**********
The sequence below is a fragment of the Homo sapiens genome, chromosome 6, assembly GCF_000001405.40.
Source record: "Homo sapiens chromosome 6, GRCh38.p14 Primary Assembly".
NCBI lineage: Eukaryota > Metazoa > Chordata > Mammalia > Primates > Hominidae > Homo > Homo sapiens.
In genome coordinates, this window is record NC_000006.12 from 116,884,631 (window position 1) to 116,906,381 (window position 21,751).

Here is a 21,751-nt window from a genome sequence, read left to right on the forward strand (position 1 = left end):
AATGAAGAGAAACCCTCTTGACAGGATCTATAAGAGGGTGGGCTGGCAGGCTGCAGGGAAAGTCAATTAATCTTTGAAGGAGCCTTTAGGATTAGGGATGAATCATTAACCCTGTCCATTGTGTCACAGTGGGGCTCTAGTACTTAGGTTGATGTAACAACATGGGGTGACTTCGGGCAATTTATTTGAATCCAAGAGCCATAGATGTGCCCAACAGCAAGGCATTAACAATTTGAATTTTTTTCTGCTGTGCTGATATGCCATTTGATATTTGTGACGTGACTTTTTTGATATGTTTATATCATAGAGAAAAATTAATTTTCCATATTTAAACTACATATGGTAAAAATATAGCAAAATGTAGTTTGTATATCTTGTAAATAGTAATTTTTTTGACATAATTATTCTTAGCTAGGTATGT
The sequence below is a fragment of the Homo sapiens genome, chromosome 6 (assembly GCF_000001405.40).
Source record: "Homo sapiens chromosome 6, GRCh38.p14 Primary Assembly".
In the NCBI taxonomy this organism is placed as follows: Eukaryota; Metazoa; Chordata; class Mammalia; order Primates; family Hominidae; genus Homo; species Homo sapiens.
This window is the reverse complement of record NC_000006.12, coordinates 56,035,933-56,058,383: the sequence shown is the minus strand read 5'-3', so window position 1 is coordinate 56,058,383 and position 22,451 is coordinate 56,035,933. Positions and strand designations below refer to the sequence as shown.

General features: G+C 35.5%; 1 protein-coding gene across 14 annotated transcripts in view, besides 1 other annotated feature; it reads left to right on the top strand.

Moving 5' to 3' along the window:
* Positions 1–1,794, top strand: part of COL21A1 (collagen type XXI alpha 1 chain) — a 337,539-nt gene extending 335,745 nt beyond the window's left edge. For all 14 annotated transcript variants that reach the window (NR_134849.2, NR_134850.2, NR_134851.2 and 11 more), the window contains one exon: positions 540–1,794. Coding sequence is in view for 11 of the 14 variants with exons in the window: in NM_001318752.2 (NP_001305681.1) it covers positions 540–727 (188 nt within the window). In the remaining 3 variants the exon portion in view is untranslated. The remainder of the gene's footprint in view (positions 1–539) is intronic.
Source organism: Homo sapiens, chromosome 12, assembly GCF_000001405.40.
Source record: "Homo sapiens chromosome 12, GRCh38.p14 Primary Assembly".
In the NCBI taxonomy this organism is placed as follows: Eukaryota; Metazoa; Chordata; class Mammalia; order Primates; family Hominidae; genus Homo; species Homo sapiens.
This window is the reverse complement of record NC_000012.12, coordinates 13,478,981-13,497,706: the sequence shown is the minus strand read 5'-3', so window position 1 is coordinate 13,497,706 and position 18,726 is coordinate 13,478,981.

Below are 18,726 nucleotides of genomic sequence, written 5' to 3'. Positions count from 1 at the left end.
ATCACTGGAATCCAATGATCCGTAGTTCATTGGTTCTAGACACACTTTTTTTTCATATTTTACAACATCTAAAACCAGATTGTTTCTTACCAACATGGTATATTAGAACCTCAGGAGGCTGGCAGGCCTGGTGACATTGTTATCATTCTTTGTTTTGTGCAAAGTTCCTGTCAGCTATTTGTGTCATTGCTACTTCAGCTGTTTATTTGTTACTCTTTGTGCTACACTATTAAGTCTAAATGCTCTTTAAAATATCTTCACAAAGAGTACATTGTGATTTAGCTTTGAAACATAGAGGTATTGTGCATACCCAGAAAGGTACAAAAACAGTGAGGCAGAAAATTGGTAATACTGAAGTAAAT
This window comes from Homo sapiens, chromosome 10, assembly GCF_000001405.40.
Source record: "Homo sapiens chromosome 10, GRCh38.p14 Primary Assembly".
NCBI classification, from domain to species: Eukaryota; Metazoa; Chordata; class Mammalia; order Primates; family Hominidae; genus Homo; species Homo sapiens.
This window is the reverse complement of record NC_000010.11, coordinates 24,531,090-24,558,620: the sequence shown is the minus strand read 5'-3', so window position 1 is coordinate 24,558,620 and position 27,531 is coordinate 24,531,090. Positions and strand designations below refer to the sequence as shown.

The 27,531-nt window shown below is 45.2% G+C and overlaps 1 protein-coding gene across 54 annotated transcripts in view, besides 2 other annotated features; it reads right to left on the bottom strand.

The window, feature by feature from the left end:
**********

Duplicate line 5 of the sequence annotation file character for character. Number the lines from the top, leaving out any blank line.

Here is a 21,751-nt window from a genome sequence, read left to right on the forward strand (position 1 = left end):